Nature Physics volume 17, pages627–631 (2021)
Phys. Rev. Research 3, 013254 (2021)

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Emergent Phenomena Seminar 290S/QM Seminar Speaker Zhaodong Chu (University of Pennsylvania) Wednesday, February 9 at 2:00 pm

Time/Venue Wednesday, February 9 at 2:00 pm in 402 Physics South and Zoom: 
https://berkeley.zoom.us/j/99523499113pwd=REovb3pyam03WXQwbEhrU3dqNHZvdz09
Meeting ID: 995 2349 9113 Passcode: 600704
Host Professor Eric Ma
Title Imaging Photo-Carrier Dynamics and Correlated states in 2D Semiconductors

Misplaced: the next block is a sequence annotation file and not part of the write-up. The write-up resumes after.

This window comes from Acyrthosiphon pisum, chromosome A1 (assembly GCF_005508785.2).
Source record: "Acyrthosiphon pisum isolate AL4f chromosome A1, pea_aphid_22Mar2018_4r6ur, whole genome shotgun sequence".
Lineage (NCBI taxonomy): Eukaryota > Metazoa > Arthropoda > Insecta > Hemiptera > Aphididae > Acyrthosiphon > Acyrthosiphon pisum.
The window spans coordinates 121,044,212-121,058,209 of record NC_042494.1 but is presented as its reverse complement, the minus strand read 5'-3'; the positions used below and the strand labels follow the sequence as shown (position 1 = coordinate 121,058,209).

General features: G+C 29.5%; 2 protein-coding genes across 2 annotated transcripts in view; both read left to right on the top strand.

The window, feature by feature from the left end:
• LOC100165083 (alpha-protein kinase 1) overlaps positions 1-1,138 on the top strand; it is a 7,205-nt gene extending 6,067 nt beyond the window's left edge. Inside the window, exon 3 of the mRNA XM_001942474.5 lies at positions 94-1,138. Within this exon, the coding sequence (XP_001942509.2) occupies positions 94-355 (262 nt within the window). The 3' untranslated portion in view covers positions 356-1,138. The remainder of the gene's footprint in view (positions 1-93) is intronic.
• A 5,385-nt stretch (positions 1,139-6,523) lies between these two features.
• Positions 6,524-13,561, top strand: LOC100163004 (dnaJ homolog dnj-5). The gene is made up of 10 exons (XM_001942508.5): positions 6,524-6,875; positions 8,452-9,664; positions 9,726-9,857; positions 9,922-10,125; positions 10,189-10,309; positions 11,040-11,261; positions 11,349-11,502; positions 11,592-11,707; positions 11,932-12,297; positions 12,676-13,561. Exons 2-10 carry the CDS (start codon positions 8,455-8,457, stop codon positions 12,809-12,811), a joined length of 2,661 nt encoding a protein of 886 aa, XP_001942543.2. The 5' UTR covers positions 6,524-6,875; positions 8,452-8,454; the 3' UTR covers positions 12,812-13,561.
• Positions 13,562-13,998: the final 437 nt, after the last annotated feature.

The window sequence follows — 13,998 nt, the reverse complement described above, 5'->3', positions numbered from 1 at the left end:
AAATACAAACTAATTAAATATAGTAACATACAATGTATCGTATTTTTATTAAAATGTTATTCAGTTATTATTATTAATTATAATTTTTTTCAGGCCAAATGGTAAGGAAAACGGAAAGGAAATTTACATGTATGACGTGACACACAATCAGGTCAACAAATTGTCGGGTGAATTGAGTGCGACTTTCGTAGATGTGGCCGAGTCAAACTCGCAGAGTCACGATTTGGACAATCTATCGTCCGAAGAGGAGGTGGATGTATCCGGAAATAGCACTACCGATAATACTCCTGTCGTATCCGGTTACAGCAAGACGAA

Abstract Semiconducting transition-metal dichalcogenides (TMDs) exhibit remarkable electrical and optical properties, such as strong light-matter interaction and high photoresponsivity. Moreover, moiré superlattices composed of TMD offer a fantastic platform to manipulate the correlated quantum states of matter. Understanding charge dynamics and electronic correlation at nanoscale is critical for both fundamental science and practical applications. In this presentation, I will first talk about the simultaneous spatial and temporal photoconductivity imaging in TMDs monolayers by laser-illuminated microwave impedance microscopy. The diffusion length and carrier lifetime were directly measured. Time-resolved experiments indicate that the critical process for photo-carriers is the escape of holes from defect-induced trap states, which prolong the apparent lifetime of mobile electrons in the conduction band. In the second part, I will present the nanoscale conductivity imaging of correlated electronic states in TMDmoiré superlattices. The noncontact microwave probe allows us to observe the Mott insulating state at both hole-doped and electron-doped sides that persists for temperatures up to 150 K. Appreciable inhomogeneity of the correlated states is directly visualized in the hetero-bilayer region, indicative of local disorders in the moiré superlattice potential or electrostatic doping. These works provide essential insights into TMD-based optoelectronics and 2D correlated physics down to the microscopic level.